Storming Little Round Top

( 1 )

Overview

The fight for Little Round Top on July 2, 1863, is forever etched in the annals of America's Civil War. The heroic defense of the high ground by Joshua Chamberlain and the men of the 20th Maine is one of the most famous incidents in American history, made more so by its powerful depiction in the film Gettysburg. There are numerous written accounts of the Union defenders on Little Round Top but considerably less has been written—up to now—about the Confederate attackers who charged up the hill and faced an even ...

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Overview

The fight for Little Round Top on July 2, 1863, is forever etched in the annals of America's Civil War. The heroic defense of the high ground by Joshua Chamberlain and the men of the 20th Maine is one of the most famous incidents in American history, made more so by its powerful depiction in the film Gettysburg. There are numerous written accounts of the Union defenders on Little Round Top but considerably less has been written—up to now—about the Confederate attackers who charged up the hill and faced an even more desperate challenge than those who defended it. Unique and colorful, this new study brings to life the men and officers of the 15th Alabama who gathered that day to assault the Union flank. The lively narration of this dramatic engagement is both detailed and authoritative. Veteran Civil War author Phillip Tucker colorfully evokes the men and the times—from descriptions of the Alabamans' Chattahoochee River valley home to sketches of the lives and personalities of William C. Oates and other key members of the regiment.

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Editorial Reviews

Publishers Weekly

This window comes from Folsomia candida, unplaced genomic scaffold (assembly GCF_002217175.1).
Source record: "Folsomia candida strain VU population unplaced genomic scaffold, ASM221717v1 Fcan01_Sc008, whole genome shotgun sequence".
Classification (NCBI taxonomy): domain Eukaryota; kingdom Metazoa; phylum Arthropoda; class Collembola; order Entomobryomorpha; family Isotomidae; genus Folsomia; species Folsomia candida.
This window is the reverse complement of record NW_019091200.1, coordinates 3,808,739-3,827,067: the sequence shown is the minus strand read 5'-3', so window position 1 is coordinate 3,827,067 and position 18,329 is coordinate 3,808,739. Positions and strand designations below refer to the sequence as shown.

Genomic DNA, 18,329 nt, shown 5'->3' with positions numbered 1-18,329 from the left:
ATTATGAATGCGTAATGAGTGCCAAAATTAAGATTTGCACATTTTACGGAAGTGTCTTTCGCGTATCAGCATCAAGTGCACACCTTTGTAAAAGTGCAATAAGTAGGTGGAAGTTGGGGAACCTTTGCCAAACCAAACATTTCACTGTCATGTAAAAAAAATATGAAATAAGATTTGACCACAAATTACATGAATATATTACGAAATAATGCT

Tucker (Burnside's Bridge) is chief historian of the 81st Training Wing at Keesler Air Force Base in Biloxi, Mississippi, and his latest book attempts to settle one of the enduring controversies about the battle of Gettysburg: which Confederate unit made the deepest incursion into Union territory? Whereas most of the glory has fallen on Pickett's Charge, Tucker argues that the honor of the "high water mark of the Confederacy" belongs to the 15th Alabama, and that the "forgotten story of the 15th Alabama's achievements on July 2 needs to be told in detail for the first time," with full knowledge that it was a devastating loss for the South. This he does, revising previous histories by using unpublished letters and combing the archives for other testimony of the Confederates' storming of that famous rocky hill. Tucker brings the battle to life with thick descriptions of these dramatic events in a volume sure to please Civil War buffs. (Sept.) Copyright 2003 Cahners Business Information.
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Product Details

  • ISBN-13: 9780306811463
  • Publisher: Da Capo Press
  • Publication date: 8/29/2002
  • Edition description: 1ST
  • Edition number: 2
  • Pages: 344
  • Sales rank: 1,178,667
  • Product dimensions: 6.22 (w) x 9.28 (h) x 1.13 (d)

Meet the Author

Phillip Thomas Tucker is the chief historian of the 81st Training Wing at Keesler Air Force Base in Biloxi, Mississippi. He is the author of The Confederacy's Fighting Chaplain, winner of the Douglas Southall Freeman Award; and Burnside's Bridge, a History Book Club selection.

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Sort by: Showing 1 Customer Reviews
  • Anonymous

    Posted January 1, 2003

    Overdoing and underdoing a noble tale.

    Phillip Thomas Tucker is a good researcher, writes in an entertaining sytle but repeats himself way too much in this book. Maps and diagrams would have helped the reader follow the narrative. I think Mr. Tucker has used the late Mr. Shaara's style in blending fact with fiction. Although the 15th Alabama is to be admired for its' bravery, Mr. Tucker greatly overestimates what the regiment could have done. He underestimates the fighting capacity of the Union army during the battle and I am a born Georgian. Burnside's Bridge was a much better effort.

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